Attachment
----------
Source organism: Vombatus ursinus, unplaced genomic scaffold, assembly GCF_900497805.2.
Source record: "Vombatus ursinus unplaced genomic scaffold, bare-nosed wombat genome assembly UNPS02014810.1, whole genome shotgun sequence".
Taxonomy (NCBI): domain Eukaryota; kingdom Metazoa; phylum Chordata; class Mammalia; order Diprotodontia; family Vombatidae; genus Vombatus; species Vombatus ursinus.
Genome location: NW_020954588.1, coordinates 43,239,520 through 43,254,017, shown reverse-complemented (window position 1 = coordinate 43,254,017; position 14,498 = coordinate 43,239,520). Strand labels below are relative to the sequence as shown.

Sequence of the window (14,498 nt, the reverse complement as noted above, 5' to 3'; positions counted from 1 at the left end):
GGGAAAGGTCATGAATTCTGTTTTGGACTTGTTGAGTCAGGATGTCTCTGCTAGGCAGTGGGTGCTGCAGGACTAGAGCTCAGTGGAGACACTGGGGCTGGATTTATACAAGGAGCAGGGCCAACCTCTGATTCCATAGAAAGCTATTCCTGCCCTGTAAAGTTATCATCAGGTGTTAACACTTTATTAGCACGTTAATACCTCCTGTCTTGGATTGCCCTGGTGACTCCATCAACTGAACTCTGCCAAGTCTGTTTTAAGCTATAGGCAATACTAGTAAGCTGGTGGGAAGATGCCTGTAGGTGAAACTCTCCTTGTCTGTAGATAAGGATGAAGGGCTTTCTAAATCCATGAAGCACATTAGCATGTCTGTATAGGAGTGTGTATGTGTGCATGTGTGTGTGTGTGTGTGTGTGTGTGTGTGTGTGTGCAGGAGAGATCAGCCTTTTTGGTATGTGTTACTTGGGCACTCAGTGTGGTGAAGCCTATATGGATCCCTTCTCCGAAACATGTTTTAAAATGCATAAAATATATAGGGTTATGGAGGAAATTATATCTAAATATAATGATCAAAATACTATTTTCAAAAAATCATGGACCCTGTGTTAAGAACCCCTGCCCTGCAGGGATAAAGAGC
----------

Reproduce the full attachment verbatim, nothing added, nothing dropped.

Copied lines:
Source organism: Vombatus ursinus, unplaced genomic scaffold, assembly GCF_900497805.2.
Source record: "Vombatus ursinus unplaced genomic scaffold, bare-nosed wombat genome assembly UNPS02014810.1, whole genome shotgun sequence".
Taxonomy (NCBI): domain Eukaryota; kingdom Metazoa; phylum Chordata; class Mammalia; order Diprotodontia; family Vombatidae; genus Vombatus; species Vombatus ursinus.
Genome location: NW_020954588.1, coordinates 43,239,520 through 43,254,017, shown reverse-complemented (window position 1 = coordinate 43,254,017; position 14,498 = coordinate 43,239,520). Strand labels below are relative to the sequence as shown.

Sequence of the window (14,498 nt, the reverse complement as noted above, 5' to 3'; positions counted from 1 at the left end):
GGGAAAGGTCATGAATTCTGTTTTGGACTTGTTGAGTCAGGATGTCTCTGCTAGGCAGTGGGTGCTGCAGGACTAGAGCTCAGTGGAGACACTGGGGCTGGATTTATACAAGGAGCAGGGCCAACCTCTGATTCCATAGAAAGCTATTCCTGCCCTGTAAAGTTATCATCAGGTGTTAACACTTTATTAGCACGTTAATACCTCCTGTCTTGGATTGCCCTGGTGACTCCATCAACTGAACTCTGCCAAGTCTGTTTTAAGCTATAGGCAATACTAGTAAGCTGGTGGGAAGATGCCTGTAGGTGAAACTCTCCTTGTCTGTAGATAAGGATGAAGGGCTTTCTAAATCCATGAAGCACATTAGCATGTCTGTATAGGAGTGTGTATGTGTGCATGTGTGTGTGTGTGTGTGTGTGTGTGTGTGTGTGTGCAGGAGAGATCAGCCTTTTTGGTATGTGTTACTTGGGCACTCAGTGTGGTGAAGCCTATATGGATCCCTTCTCCGAAACATGTTTTAAAATGCATAAAATATATAGGGTTATGGAGGAAATTATATCTAAATATAATGATCAAAATACTATTTTCAAAAAATCATGGACCCTGTGTTAAGAACCCCTGCCCTGCAGGGATAAAGAGC